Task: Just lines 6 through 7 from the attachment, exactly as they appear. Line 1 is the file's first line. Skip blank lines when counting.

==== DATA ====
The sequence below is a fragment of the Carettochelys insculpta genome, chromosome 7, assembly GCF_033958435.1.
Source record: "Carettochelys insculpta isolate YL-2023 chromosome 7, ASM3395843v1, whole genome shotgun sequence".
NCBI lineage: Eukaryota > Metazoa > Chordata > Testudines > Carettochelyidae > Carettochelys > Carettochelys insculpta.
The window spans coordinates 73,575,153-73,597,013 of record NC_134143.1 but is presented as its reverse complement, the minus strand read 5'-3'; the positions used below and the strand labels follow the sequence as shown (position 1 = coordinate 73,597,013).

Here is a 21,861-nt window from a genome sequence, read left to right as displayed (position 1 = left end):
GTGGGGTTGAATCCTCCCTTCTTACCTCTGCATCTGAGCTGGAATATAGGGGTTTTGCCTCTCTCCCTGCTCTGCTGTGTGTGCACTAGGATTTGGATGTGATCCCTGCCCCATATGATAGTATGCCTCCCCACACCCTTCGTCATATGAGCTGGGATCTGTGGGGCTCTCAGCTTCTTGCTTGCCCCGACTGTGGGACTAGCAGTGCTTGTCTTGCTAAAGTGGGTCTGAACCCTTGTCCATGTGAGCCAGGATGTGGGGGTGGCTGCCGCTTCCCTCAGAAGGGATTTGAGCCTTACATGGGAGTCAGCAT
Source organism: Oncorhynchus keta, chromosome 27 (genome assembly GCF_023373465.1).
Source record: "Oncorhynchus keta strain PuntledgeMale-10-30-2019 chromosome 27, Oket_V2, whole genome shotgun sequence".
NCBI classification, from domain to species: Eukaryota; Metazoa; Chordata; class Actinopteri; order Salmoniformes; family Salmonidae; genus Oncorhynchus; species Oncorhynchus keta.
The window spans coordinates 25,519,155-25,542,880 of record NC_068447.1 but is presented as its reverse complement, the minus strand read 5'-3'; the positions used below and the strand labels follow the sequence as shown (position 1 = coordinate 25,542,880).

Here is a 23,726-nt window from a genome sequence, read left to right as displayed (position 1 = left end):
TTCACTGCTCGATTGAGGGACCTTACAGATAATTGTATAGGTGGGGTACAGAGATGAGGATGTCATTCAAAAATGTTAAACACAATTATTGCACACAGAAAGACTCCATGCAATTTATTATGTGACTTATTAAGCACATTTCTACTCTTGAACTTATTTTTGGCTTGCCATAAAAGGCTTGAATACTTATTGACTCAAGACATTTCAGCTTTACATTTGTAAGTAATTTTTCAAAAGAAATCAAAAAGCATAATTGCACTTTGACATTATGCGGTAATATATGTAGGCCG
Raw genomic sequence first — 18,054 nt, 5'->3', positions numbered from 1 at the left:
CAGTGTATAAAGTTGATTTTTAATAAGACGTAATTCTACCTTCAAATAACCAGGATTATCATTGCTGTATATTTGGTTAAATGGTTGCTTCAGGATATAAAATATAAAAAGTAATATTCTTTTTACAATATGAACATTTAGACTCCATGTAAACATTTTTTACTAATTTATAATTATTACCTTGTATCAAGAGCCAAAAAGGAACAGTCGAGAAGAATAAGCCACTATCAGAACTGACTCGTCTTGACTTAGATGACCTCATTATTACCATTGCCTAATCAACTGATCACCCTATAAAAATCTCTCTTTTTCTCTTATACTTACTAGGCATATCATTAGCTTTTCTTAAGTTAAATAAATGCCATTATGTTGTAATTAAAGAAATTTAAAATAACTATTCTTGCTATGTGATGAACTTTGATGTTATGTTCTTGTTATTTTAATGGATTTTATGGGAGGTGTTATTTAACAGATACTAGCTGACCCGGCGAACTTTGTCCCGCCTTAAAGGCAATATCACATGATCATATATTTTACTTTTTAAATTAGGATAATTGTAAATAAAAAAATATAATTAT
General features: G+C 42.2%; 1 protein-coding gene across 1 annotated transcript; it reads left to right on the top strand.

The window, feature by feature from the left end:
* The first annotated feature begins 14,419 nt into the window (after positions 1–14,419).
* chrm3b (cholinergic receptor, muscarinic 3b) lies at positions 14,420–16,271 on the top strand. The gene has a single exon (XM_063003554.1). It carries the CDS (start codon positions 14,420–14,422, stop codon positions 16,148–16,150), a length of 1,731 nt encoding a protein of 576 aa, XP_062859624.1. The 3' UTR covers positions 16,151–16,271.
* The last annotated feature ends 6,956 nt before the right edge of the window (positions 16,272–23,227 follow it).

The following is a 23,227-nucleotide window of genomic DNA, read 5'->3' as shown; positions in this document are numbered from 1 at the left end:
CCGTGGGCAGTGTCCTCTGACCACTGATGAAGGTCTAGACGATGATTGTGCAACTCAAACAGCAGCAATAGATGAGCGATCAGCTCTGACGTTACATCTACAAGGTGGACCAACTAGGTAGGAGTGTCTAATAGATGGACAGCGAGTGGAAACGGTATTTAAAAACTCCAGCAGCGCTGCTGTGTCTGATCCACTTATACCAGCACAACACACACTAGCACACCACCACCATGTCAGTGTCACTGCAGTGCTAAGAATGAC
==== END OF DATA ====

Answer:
GTGGGGTTGAATCCTCCCTTCTTACCTCTGCATCTGAGCTGGAATATAGGGGTTTTGCCTCTCTCCCTGCTCTGCTGTGTGTGCACTAGGATTTGGATGTGATCCCTGCCCCATATGATAGTATGCCTCCCCACACCCTTCGTCATATGAGCTGGGATCTGTGGGGCTCTCAGCTTCTTGCTTGCCCCGACTGTGGGACTAGCAGTGCTTGTCTTGCTAAAGTGGGTCTGAACCCTTGTCCATGTGAGCCAGGATGTGGGGGTGGCTGCCGCTTCCCTCAGAAGGGATTTGAGCCTTACATGGGAGTCAGCAT
Source organism: Oncorhynchus keta, chromosome 27 (genome assembly GCF_023373465.1).